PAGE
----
A multi power supply for your desk from a PC power supply


I've blogged several times before about my desire for universal DC power -- ideally with smart power, but even standardized power supplies would be a start.

However, here's a way to get partyway, cheap. PC power supplies are really cheap, fairly good, and very, very powerful. They put out lots of voltages. Most of the power is at +5v, +12v and now +3.3v. Some of the power is also available at -5v and -12v in many of them. The positive voltages above can be available as much as 30 to 40 amps! The -5 and -12 are typically lower power, 300 to 500ma, but sometimes more.

So what I want somebody to build is a cheap adapter kit (or a series of them) that plug into the standard molex of PC power supplies, and then split out into banks at various voltages, using the simple dual-pin found in Radio Shack's universal power supplies with changeable tips. USB jacks at +5 volts, with power but no data, would also be available because that's becoming the closest thing we have to a universal power plug.

There would be two forms of this kit. One form would be meant to be plugged into a running PC, and have a thick wire running out a hole or slot to a power console. This would allow powering devices that you don't mind (or even desire) turning off when the PC is off. Network hubs, USB hubs, perhaps even phones and battery chargers etc. It would not have access to the +3.3v directly, as the hard drive molex connector normally just gives the +5 and 12 with plenty of power.

A second form of the kit would be intended to get its own power supply. It might have a box. These supplies are cheap, and anybody with an old PC has one lying around free, too. Ideally one with a variable speed fan since you're not going to use even a fraction of the capacity of this supply and so won't get it that hot. You might even be able to kill the fan to keep it quiet with low use. This kit would have a switch to turn the PS on, of course, as modern ones only go on under simple motherboard control.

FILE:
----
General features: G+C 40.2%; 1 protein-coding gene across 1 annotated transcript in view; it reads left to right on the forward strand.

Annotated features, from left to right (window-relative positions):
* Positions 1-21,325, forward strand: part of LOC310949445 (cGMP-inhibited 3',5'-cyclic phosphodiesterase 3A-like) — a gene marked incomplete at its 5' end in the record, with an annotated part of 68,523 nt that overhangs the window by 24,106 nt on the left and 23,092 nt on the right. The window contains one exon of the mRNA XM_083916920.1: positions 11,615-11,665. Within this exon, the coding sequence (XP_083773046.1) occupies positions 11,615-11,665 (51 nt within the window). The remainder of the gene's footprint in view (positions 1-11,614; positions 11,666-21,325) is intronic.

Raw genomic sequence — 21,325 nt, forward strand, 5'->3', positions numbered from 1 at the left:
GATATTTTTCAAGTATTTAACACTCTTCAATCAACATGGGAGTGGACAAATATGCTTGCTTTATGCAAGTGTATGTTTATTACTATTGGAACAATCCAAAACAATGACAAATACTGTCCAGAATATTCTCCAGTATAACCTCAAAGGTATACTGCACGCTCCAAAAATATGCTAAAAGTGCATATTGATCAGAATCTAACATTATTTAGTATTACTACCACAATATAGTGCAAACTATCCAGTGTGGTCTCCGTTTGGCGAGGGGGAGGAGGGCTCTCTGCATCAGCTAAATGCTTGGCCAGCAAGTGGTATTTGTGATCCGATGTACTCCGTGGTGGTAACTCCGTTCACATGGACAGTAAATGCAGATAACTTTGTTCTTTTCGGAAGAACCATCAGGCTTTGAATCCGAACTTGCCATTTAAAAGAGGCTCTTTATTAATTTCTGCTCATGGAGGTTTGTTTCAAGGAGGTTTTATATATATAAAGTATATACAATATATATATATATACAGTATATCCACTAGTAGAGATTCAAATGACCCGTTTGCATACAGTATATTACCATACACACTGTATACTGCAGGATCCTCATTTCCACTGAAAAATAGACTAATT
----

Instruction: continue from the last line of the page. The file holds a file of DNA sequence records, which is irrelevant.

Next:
Now with the full set of voltages, it should be noted you can also get +7v (from 5 to 12), 8.7v (call it 9) from 3.3 to 12, 1.7v (probably not that useful), and at lower currents, 10v (-5 to +5), 17v (too bad that's low current as a lot of laptops like this), 24v, 8.3v, and 15.3v.

On top of that, you can use voltage regulators to produce the other popular voltages, in particular 6v from 7, and 9v from 12 and so on. Special tips would be sold to do this. This is a little bit wasteful but super-cheap and quite common.

Anyway, point is, you would get a single box and you could plug almost all your DC devices into it, and it would be cheap-cheap-cheap, because of the low price of PC supplies. About the only popular thing you can't plug in are the 16v and 22v laptops which require 4 amps or so. 12v laptops of course would do fine. At the main popular voltages you would have more current than you could ever use, in fact fuses might be in order. Ideally you could have splitters, so if you have a small array of boxes close together you can get simple wiring.

Finally, somebody should just sell nice boxes with all this together, since the parts for PC power supplies are dirt cheap, the boxes would be easy to make, and replace almost all your power supplies. Get tips for common cell phone chargers (voltage regulators can do the job here as currents are so small) as well as battery chargers available with the kit. (These are already commonly available, in many cases from the USB jack which should be provided.) And throw in special plugs for external USB hard drives (which want 12v and 5v just like the internal drives.)

There is a downside. If the power supply fails, everything is off. You may want to keep the old supplies in storage. Some day I envision that devices just don't come with power supplies, you are expected to have a box like this unless the power need is very odd. If you start drawing serious amperage the fan will need to go on and you might hear it, but it should be pretty quiet in the better power supplies.